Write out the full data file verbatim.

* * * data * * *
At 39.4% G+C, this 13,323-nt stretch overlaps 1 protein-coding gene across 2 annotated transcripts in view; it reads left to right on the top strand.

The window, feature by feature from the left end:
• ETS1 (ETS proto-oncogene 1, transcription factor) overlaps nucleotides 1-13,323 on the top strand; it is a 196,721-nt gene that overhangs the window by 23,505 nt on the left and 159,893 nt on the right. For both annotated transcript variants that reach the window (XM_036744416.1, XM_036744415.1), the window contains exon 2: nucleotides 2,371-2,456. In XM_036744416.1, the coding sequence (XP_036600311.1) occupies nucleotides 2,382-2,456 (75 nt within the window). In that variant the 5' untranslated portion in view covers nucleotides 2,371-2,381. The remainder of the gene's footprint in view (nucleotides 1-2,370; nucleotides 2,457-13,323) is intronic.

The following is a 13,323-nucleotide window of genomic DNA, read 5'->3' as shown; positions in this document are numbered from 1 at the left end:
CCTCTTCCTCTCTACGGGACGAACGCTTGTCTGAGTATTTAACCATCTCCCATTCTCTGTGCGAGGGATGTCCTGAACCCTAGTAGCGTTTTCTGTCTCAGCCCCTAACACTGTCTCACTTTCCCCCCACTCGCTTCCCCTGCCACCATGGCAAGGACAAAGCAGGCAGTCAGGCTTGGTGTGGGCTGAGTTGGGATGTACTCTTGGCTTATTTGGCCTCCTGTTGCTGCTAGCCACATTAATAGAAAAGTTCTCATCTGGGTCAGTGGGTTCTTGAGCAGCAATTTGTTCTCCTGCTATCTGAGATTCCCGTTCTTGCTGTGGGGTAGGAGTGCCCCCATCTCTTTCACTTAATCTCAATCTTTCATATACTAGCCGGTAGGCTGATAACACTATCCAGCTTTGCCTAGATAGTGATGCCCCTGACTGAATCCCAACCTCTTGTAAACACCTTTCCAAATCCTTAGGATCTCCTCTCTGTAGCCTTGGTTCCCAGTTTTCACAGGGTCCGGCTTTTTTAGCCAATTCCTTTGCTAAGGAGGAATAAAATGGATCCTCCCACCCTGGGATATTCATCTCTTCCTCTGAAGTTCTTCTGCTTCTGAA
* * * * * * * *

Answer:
At 39.4% G+C, this 13,323-nt stretch overlaps 1 protein-coding gene across 2 annotated transcripts in view; it reads left to right on the top strand.

The window, feature by feature from the left end:
• ETS1 (ETS proto-oncogene 1, transcription factor) overlaps nucleotides 1-13,323 on the top strand; it is a 196,721-nt gene that overhangs the window by 23,505 nt on the left and 159,893 nt on the right. For both annotated transcript variants that reach the window (XM_036744416.1, XM_036744415.1), the window contains exon 2: nucleotides 2,371-2,456. In XM_036744416.1, the coding sequence (XP_036600311.1) occupies nucleotides 2,382-2,456 (75 nt within the window). In that variant the 5' untranslated portion in view covers nucleotides 2,371-2,381. The remainder of the gene's footprint in view (nucleotides 1-2,370; nucleotides 2,457-13,323) is intronic.

The following is a 13,323-nucleotide window of genomic DNA, read 5'->3' as shown; positions in this document are numbered from 1 at the left end:
CCTCTTCCTCTCTACGGGACGAACGCTTGTCTGAGTATTTAACCATCTCCCATTCTCTGTGCGAGGGATGTCCTGAACCCTAGTAGCGTTTTCTGTCTCAGCCCCTAACACTGTCTCACTTTCCCCCCACTCGCTTCCCCTGCCACCATGGCAAGGACAAAGCAGGCAGTCAGGCTTGGTGTGGGCTGAGTTGGGATGTACTCTTGGCTTATTTGGCCTCCTGTTGCTGCTAGCCACATTAATAGAAAAGTTCTCATCTGGGTCAGTGGGTTCTTGAGCAGCAATTTGTTCTCCTGCTATCTGAGATTCCCGTTCTTGCTGTGGGGTAGGAGTGCCCCCATCTCTTTCACTTAATCTCAATCTTTCATATACTAGCCGGTAGGCTGATAACACTATCCAGCTTTGCCTAGATAGTGATGCCCCTGACTGAATCCCAACCTCTTGTAAACACCTTTCCAAATCCTTAGGATCTCCTCTCTGTAGCCTTGGTTCCCAGTTTTCACAGGGTCCGGCTTTTTTAGCCAATTCCTTTGCTAAGGAGGAATAAAATGGATCCTCCCACCCTGGGATATTCATCTCTTCCTCTGAAGTTCTTCTGCTTCTGAA